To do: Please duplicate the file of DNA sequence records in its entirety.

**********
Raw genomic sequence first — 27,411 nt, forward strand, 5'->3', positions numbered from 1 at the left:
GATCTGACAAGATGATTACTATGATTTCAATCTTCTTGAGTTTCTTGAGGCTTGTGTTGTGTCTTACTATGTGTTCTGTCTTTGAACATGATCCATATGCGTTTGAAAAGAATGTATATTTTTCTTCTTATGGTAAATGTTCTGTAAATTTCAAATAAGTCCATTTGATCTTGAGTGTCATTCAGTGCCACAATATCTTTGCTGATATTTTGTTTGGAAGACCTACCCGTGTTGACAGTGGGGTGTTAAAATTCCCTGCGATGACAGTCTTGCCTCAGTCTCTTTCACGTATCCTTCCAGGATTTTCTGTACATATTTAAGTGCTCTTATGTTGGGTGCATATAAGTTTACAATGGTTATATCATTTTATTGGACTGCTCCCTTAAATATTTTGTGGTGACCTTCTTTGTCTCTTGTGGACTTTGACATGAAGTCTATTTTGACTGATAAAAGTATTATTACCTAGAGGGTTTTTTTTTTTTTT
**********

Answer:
Raw genomic sequence first — 27,411 nt, forward strand, 5'->3', positions numbered from 1 at the left:
GATCTGACAAGATGATTACTATGATTTCAATCTTCTTGAGTTTCTTGAGGCTTGTGTTGTGTCTTACTATGTGTTCTGTCTTTGAACATGATCCATATGCGTTTGAAAAGAATGTATATTTTTCTTCTTATGGTAAATGTTCTGTAAATTTCAAATAAGTCCATTTGATCTTGAGTGTCATTCAGTGCCACAATATCTTTGCTGATATTTTGTTTGGAAGACCTACCCGTGTTGACAGTGGGGTGTTAAAATTCCCTGCGATGACAGTCTTGCCTCAGTCTCTTTCACGTATCCTTCCAGGATTTTCTGTACATATTTAAGTGCTCTTATGTTGGGTGCATATAAGTTTACAATGGTTATATCATTTTATTGGACTGCTCCCTTAAATATTTTGTGGTGACCTTCTTTGTCTCTTGTGGACTTTGACATGAAGTCTATTTTGACTGATAAAAGTATTATTACCTAGAGGGTTTTTTTTTTTTTT